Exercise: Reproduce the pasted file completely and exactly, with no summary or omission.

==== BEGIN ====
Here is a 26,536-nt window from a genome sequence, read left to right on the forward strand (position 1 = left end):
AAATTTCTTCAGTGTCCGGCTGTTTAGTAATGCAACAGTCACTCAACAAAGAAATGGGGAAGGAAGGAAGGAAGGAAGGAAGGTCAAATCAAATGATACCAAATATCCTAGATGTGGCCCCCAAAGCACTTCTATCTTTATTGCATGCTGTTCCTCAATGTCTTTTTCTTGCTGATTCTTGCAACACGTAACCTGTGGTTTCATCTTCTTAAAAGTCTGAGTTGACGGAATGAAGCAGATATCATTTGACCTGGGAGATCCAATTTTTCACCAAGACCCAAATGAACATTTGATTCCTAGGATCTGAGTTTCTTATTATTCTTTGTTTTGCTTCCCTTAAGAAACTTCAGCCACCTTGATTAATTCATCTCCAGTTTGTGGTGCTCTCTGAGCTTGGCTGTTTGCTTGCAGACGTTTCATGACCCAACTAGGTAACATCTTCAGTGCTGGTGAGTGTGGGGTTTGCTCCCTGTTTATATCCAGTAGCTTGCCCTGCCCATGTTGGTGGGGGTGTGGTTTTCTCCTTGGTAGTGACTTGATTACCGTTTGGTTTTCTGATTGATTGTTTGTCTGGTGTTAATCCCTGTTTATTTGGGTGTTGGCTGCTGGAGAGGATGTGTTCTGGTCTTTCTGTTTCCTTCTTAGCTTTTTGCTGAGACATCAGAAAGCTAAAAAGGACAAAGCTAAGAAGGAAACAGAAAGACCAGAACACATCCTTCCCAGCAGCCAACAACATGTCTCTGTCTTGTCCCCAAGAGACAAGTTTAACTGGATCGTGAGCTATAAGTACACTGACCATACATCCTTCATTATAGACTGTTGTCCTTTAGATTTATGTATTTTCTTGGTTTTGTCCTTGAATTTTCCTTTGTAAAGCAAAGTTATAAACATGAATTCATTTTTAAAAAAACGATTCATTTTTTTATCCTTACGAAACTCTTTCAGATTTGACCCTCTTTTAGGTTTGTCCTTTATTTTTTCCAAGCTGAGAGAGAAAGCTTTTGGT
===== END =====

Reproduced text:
Here is a 26,536-nt window from a genome sequence, read left to right on the forward strand (position 1 = left end):
AAATTTCTTCAGTGTCCGGCTGTTTAGTAATGCAACAGTCACTCAACAAAGAAATGGGGAAGGAAGGAAGGAAGGAAGGAAGGTCAAATCAAATGATACCAAATATCCTAGATGTGGCCCCCAAAGCACTTCTATCTTTATTGCATGCTGTTCCTCAATGTCTTTTTCTTGCTGATTCTTGCAACACGTAACCTGTGGTTTCATCTTCTTAAAAGTCTGAGTTGACGGAATGAAGCAGATATCATTTGACCTGGGAGATCCAATTTTTCACCAAGACCCAAATGAACATTTGATTCCTAGGATCTGAGTTTCTTATTATTCTTTGTTTTGCTTCCCTTAAGAAACTTCAGCCACCTTGATTAATTCATCTCCAGTTTGTGGTGCTCTCTGAGCTTGGCTGTTTGCTTGCAGACGTTTCATGACCCAACTAGGTAACATCTTCAGTGCTGGTGAGTGTGGGGTTTGCTCCCTGTTTATATCCAGTAGCTTGCCCTGCCCATGTTGGTGGGGGTGTGGTTTTCTCCTTGGTAGTGACTTGATTACCGTTTGGTTTTCTGATTGATTGTTTGTCTGGTGTTAATCCCTGTTTATTTGGGTGTTGGCTGCTGGAGAGGATGTGTTCTGGTCTTTCTGTTTCCTTCTTAGCTTTTTGCTGAGACATCAGAAAGCTAAAAAGGACAAAGCTAAGAAGGAAACAGAAAGACCAGAACACATCCTTCCCAGCAGCCAACAACATGTCTCTGTCTTGTCCCCAAGAGACAAGTTTAACTGGATCGTGAGCTATAAGTACACTGACCATACATCCTTCATTATAGACTGTTGTCCTTTAGATTTATGTATTTTCTTGGTTTTGTCCTTGAATTTTCCTTTGTAAAGCAAAGTTATAAACATGAATTCATTTTTAAAAAAACGATTCATTTTTTTATCCTTACGAAACTCTTTCAGATTTGACCCTCTTTTAGGTTTGTCCTTTATTTTTTCCAAGCTGAGAGAGAAAGCTTTTGGT